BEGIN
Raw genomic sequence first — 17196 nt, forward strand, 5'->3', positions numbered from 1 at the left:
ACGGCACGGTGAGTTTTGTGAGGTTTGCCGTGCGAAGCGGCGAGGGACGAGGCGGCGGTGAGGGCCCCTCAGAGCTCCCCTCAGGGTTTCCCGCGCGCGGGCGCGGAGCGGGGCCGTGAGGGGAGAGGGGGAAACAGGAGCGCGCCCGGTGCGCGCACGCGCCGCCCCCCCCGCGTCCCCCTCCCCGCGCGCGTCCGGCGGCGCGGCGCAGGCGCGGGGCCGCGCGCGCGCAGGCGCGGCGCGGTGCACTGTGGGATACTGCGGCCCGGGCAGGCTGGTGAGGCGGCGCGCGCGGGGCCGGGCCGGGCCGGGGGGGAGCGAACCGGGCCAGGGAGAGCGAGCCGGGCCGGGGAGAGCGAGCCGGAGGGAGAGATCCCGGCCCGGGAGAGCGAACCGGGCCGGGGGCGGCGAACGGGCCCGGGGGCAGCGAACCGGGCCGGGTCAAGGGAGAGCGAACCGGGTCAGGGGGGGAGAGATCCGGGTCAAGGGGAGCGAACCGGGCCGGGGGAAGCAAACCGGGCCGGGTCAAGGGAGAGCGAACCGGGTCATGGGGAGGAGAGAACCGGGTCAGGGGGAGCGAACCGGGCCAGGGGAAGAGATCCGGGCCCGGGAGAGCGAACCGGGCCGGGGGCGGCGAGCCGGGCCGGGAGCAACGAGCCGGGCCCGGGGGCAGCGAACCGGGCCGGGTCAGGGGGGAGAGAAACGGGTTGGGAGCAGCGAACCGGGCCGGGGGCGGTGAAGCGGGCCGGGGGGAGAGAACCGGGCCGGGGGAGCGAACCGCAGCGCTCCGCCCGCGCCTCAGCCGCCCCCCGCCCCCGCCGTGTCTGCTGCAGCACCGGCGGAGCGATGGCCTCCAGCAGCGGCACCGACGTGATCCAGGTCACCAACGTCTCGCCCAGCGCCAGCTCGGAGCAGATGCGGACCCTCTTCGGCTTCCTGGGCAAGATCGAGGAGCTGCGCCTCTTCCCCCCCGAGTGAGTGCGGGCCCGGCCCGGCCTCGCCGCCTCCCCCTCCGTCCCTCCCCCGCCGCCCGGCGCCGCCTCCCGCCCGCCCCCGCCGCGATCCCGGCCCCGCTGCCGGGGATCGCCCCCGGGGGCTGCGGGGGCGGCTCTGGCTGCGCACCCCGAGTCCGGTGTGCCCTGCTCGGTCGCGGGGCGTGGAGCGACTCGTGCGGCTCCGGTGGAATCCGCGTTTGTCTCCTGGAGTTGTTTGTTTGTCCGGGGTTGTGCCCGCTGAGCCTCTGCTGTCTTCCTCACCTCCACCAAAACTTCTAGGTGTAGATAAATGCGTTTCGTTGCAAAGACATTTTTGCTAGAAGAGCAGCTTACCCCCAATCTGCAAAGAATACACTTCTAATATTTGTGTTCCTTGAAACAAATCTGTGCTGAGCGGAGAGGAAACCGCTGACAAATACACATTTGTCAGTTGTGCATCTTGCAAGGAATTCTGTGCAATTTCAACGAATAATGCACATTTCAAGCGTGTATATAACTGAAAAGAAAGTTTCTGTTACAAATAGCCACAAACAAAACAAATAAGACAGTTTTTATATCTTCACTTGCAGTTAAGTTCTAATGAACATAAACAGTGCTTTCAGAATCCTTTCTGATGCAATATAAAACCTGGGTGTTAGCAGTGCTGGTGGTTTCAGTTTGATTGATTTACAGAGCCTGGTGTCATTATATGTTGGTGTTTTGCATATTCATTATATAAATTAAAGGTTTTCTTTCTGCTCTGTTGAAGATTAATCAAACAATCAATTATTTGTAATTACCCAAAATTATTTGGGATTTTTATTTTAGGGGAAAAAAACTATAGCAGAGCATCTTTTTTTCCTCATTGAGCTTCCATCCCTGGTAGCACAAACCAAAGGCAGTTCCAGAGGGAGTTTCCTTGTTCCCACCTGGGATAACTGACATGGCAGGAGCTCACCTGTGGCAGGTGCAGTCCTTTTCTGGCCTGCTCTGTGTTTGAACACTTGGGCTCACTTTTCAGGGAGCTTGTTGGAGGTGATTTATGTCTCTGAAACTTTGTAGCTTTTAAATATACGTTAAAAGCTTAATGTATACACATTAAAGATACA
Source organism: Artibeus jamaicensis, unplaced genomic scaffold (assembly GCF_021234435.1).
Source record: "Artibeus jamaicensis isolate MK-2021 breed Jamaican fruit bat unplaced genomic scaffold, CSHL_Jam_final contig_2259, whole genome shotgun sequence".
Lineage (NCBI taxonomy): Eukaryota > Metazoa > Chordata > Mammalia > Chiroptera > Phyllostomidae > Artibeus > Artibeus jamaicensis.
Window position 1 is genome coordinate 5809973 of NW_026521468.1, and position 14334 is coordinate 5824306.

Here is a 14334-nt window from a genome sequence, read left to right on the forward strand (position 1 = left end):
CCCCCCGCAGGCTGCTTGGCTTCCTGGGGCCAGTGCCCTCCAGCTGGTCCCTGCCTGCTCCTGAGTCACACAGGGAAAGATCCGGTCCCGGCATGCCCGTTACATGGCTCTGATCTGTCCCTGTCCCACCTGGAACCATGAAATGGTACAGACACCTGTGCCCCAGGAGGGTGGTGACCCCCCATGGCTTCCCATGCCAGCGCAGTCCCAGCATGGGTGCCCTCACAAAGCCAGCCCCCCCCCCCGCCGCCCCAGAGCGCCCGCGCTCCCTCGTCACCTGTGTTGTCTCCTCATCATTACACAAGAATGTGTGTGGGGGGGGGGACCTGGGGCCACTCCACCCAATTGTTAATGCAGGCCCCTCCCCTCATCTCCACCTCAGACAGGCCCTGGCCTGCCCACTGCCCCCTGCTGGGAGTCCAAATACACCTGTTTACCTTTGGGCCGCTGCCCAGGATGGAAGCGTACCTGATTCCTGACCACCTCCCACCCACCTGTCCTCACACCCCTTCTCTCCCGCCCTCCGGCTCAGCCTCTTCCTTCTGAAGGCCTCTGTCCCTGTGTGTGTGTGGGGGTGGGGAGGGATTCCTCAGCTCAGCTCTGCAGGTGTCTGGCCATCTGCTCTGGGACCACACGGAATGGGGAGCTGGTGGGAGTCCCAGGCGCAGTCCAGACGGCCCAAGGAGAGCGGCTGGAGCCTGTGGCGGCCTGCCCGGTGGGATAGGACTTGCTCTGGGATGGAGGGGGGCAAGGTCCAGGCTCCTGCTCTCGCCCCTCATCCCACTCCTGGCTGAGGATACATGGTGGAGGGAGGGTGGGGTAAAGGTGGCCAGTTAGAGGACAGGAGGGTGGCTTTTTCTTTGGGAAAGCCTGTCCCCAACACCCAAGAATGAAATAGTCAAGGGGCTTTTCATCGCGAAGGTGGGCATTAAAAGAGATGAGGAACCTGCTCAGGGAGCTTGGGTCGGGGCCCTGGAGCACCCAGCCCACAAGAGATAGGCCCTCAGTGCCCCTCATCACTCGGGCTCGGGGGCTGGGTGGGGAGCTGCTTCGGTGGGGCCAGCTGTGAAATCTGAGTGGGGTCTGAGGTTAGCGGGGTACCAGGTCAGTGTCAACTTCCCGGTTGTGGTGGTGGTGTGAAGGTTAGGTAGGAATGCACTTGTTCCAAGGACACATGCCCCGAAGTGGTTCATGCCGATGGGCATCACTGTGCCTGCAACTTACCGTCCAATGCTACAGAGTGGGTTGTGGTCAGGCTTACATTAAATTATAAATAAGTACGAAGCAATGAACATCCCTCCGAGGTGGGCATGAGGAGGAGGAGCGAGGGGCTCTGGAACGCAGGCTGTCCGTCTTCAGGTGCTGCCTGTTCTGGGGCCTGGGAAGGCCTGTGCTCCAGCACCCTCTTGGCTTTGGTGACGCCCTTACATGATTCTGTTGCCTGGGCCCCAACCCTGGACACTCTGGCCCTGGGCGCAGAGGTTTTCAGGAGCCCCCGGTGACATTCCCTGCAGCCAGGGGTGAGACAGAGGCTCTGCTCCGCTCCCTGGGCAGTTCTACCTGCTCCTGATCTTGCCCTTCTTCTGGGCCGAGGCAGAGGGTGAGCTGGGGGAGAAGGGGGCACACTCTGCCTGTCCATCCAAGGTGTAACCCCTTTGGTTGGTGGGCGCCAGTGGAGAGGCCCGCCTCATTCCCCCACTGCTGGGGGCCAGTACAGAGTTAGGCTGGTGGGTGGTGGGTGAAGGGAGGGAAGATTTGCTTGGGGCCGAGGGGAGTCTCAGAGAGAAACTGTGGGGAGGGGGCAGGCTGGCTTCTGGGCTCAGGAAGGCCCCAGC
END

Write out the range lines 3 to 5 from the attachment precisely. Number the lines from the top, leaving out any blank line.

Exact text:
Source organism: Artibeus jamaicensis, unplaced genomic scaffold (assembly GCF_021234435.1).
Source record: "Artibeus jamaicensis isolate MK-2021 breed Jamaican fruit bat unplaced genomic scaffold, CSHL_Jam_final contig_2259, whole genome shotgun sequence".
Lineage (NCBI taxonomy): Eukaryota > Metazoa > Chordata > Mammalia > Chiroptera > Phyllostomidae > Artibeus > Artibeus jamaicensis.